VATEL VATEL VATEL
directed by Roland Joffé, written by Jeanne Labrune and Tom Stoppard, produced by Joffé and Alan Goldman, with Gérard Depardieu, Uma Thurman, Julian Sands and Tim Roth. 117 minutes. A Gaumont/Canal + production. A Miramax release through Alliance-Atlantis. Opens Friday (February 23). For venues and times, see First-Run Movies, page 69. Rating: NNroland joffe began his director- ial career with The Killing Fields, which gave everyone high hopes, even though in retrospect it reeks of liberal self-congratulation.
Since then, he has directed The Mission, Fat Man And Little Boy, City Of Joy, The Scarlet Letter and Goodbye, Lover, none of which met expectations. I quite liked Fat Man, though, about the birth of the A-bomb at Los Alamos. And the icy self-regard of Goodbye, Lover makes it one of those odd films that's more fun to think about than to actually watch.
His latest, another bloated period picture, is Vatel. Like The Scarlet Letter, it revels in historical detail while demonstrating no genuine insight into the period under discussion, in this case the France of Louis XIV.
Julian Sands is Big Louie, Tim Roth his chargé d'affaires, Uma Thurman the object of everyone's affection and Gérard Depardieu François Vatel, chef and master of revels for the Prince de Condé and, on an historical-gastronomical level, the man who invented whipped cream at the prince's Chantilly palace. To this day, whipped cream is referred to as Chantilly in France. (Oh baby, you know what I like.)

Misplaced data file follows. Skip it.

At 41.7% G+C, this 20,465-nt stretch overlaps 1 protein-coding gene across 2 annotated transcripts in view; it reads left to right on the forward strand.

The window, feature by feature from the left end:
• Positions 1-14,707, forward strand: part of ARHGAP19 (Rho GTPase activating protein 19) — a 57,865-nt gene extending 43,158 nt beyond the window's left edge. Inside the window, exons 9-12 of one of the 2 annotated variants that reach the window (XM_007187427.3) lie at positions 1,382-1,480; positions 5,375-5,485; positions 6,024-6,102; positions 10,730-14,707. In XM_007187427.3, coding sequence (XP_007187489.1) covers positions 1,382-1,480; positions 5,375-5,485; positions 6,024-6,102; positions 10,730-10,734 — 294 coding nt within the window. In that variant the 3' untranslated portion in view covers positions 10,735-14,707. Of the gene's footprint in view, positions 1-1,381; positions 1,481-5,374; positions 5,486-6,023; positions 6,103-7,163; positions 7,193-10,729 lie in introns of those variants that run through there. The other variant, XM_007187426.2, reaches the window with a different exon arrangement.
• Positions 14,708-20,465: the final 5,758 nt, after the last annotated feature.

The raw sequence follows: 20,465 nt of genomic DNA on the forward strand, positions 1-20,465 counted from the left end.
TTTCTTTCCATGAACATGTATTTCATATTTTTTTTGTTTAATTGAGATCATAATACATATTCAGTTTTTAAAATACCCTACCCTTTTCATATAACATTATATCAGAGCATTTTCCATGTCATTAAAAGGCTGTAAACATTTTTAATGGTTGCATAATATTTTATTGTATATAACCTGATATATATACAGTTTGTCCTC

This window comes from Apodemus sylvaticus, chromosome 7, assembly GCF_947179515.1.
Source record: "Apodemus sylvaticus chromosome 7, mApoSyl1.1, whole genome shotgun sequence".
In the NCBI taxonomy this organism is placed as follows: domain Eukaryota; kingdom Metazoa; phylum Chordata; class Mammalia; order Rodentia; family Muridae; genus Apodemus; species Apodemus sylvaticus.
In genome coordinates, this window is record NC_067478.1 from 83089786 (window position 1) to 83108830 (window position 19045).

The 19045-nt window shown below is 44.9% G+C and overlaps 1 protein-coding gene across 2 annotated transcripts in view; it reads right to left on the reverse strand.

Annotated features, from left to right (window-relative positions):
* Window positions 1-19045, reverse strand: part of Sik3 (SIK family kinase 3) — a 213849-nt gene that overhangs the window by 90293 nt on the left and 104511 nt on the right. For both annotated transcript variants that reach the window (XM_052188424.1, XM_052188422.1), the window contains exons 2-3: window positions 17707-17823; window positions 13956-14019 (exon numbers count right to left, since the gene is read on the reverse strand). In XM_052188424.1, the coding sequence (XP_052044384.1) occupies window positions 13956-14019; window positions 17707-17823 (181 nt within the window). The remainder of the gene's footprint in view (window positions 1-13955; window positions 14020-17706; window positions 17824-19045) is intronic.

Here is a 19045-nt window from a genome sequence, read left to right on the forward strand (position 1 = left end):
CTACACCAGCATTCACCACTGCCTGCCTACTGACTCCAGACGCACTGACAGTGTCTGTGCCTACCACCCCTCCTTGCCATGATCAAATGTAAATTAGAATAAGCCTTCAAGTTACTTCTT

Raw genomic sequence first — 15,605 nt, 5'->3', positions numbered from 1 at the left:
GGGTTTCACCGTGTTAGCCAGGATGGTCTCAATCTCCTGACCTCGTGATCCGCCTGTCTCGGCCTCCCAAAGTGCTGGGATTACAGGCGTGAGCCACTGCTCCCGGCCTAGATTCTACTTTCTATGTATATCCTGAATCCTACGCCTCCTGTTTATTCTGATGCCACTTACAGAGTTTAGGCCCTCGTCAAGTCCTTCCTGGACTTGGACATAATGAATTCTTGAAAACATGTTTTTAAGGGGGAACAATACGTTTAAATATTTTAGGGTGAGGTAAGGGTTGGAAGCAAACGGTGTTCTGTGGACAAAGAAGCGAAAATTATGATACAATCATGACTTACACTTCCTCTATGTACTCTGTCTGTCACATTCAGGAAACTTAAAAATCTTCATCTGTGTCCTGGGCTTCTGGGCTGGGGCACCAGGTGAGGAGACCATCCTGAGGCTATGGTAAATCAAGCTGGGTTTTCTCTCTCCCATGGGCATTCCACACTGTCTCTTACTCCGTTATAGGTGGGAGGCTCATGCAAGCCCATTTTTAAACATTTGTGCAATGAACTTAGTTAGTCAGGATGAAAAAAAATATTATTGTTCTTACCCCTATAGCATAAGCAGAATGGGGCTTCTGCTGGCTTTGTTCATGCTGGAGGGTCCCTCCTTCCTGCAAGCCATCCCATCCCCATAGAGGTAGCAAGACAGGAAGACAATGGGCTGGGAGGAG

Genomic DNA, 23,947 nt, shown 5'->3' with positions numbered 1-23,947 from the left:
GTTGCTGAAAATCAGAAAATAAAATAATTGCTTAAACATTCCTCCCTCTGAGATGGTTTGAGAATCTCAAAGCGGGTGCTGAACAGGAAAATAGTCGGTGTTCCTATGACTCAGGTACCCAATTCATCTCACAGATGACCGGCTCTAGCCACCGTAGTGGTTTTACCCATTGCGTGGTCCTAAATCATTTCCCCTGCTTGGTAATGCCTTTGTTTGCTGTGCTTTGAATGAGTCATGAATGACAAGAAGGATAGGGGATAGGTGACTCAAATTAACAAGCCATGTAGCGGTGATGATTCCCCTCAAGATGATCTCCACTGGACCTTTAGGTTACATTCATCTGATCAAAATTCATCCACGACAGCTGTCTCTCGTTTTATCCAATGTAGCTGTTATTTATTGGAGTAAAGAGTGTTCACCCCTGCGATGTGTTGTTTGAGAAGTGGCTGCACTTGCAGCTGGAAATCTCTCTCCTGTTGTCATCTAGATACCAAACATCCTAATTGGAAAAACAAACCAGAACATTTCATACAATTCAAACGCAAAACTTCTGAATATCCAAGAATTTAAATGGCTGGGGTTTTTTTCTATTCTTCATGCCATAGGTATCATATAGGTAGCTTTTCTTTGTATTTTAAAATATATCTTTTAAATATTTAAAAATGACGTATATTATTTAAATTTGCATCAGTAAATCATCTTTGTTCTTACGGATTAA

Vatel opened the Cannes Festival last May, and as barely watchable crap goes, it was weirdly both off-the-wall and appropriate to the situation.
Off-the-wall in that it followed a big symposium on the future of the cinema, yet it's hard to imagine a more old-fashioned movie. And appropriate because its subject, the endless ceremonial twists and turns at the Bourbon court, brought to mind the endlessly disruptive rerouting of filmgoers in the baroquely misdesigned Palais caused by the attendance at the screening of the president of France.
In the real world, though, Miramax paid $5 million for this, which is no doubt God's way of telling Harvey Weinstein that he's got too much money. It's the sort of movie where people run around saying, "His majesty is bored. This is a disaster for Condé!" To which one can only say, "Wake me when it's over."
Tom Stoppard, who did the translation of the script into English, should be ashamed of himself.JH